Down the Trans Canada

 Jackson Creek, Peterborough, Ontario

Jackson Creek, Peterborough, Ontario

It was a cool late summer day in Peterborough when a friend and I decided we needed to get out. To have a little local adventure. We met at Jackson Park at the bridge with the dam. Water was crashing by below us as we exchanged greetings and prepared for the journey.

"Are you ready?" he said.

I replied with a wink and a grin, "I was born ready...and then 22 long years happened."

We decided to head up the hill first onto what I consider to be one of Jackson Park's most exhilarating trails. A bit tired from the climb, we pedaled across roots and rocks to make it to the top of the trail. Below us was a steep and obstacle-filled descent. My friend smiled at me and took the first plunge into the forest below. I followed quickly, barreling down, weaving at the last moment between roots at the bottom and careening over the next hill. A few minutes later we had climbed back up and the path took us down and to the right. Down the snake lines we went, hurtling back and forth. Finally we emerged onto a shallow down slope towards the biggest drop I had ever biked. We plunged down the trail, at the mercy of the shocks on our mountain bikes as the hill went over a bump and then shot us out like rockets up into the basket of the next hill and towards the eventual finish line at the first chain bridge.

Our journey was just beginning. We passed by farmers’ fields and cattle, biked under a bridge with a ZAP tag, and finally stopped at an incredibly massive old wooden train bridge. My friend's fear of heights had him off of his bicycle before we even came close. For the last ten minutes we biked along a massive dike-like soil divide where the railroad tracks used to sit. I biked slowly beside him as he walked, glancing over the edge at the hundred foot drop below. The trees in the distance were just starting to turn to fall colours and the view on either side was too breathtaking to even capture on my Nikon camera.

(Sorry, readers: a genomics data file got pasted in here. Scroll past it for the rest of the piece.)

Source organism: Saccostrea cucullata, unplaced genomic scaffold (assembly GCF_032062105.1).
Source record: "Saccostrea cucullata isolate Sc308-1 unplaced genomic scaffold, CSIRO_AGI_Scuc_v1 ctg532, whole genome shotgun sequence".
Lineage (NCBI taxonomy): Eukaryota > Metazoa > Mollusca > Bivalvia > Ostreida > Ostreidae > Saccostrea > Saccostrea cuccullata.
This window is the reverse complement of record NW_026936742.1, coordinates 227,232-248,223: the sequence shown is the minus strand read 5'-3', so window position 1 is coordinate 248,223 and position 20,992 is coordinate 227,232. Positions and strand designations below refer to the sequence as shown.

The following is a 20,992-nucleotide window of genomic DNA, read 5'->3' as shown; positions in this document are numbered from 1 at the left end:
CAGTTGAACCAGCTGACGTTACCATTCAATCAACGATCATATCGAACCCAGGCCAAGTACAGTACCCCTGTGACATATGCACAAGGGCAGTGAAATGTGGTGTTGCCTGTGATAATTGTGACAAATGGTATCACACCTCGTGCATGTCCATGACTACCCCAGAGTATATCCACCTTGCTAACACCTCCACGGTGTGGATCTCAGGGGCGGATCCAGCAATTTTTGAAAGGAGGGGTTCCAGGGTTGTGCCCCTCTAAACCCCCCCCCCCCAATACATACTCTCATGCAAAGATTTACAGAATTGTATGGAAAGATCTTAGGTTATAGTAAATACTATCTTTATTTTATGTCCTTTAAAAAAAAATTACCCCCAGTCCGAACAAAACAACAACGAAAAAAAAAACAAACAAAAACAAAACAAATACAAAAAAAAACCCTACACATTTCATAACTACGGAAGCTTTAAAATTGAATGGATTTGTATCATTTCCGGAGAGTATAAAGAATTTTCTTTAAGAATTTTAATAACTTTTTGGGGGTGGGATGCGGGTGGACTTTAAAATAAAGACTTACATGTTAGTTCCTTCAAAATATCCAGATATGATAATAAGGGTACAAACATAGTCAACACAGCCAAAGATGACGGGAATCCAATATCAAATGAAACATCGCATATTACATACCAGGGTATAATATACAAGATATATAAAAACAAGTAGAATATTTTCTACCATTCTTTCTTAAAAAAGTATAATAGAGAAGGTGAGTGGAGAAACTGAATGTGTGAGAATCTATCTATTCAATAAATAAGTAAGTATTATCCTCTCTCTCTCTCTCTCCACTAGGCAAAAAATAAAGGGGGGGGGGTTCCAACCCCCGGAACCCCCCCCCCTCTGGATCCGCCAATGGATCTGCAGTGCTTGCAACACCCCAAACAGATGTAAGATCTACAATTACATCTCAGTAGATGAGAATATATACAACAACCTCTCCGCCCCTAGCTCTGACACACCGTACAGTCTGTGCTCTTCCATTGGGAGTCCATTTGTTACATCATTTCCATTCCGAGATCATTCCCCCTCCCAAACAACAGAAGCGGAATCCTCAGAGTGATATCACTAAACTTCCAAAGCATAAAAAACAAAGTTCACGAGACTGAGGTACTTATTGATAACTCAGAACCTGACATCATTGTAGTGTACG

Adrenaline coursing through my veins with the trickle of fear the situation provided, I turned around and quickly realized that I couldn’t get down the same way I got up.

We crossed to the other side and noticed a trail leading down. Carefully, we crawled with our bikes down the hill and found ourselves underneath the trestle bridge. A quick look around revealed the bridge had lots of tempting climbing spots. There were cross lattices and massive iron struts of varying sizes and shapes. The rectangular support proved fun and easy to climb with the reward of a great view. One of the A-frame supports below beckoned as more of a challenge. I was almost able to make it to the top before I decided it was too dangerous. Adrenaline coursing through my veins with the trickle of fear the situation provided, I turned around and quickly realized that I couldn’t get down the same way I got up. Trying to stay calm despite the panic, I looked around for a way down and found it in a slightly upside-down facing side beam. I thanked my gloves, which allowed me to shimmy down to the second level without ripping apart the skin of my hands. After a little more scaling and sliding, I was back down with my friend to enjoy the beer that I had declined before the climb.

To me, a bridge is a symbol for overcoming obstacles. For my friend, that obstacle is his fear of heights. For me, that obstacle was heading down a cross-country trail to somewhere I'd never been before with just a couple bottles of water and some nuts.

  The view from the train bridge.

The view from the train bridge.

I don't know if we were supposed to be there or actually what the Trans-Canada trail is meant for. I can't imagine anyone using it for convenience’s sake, since the towns it connects are so far apart on bicycle. I can only imagine it is meant for people like us, looking for a wild summer adventure in a time where we felt we had discovered everything already.

Adventures like these rekindle my spirit and make me feel like life is worth living. Every time I travel somewhere I've never seen, try a food I've never had, or stand under a waterfall I never knew I'd find, I feel this exhilarating sense that I'm finding myself, and with that, my spirit is set free.


Contributed by Conor Lynch

Conor is 22 and spends his time outdoors exploring Peterborough. He runs the Lost Youth Rotary Club and dreams of traveling the world to learn and help people with anxiety and depression by bringing them into the world of adventure. This story took place in late summer, 2016.


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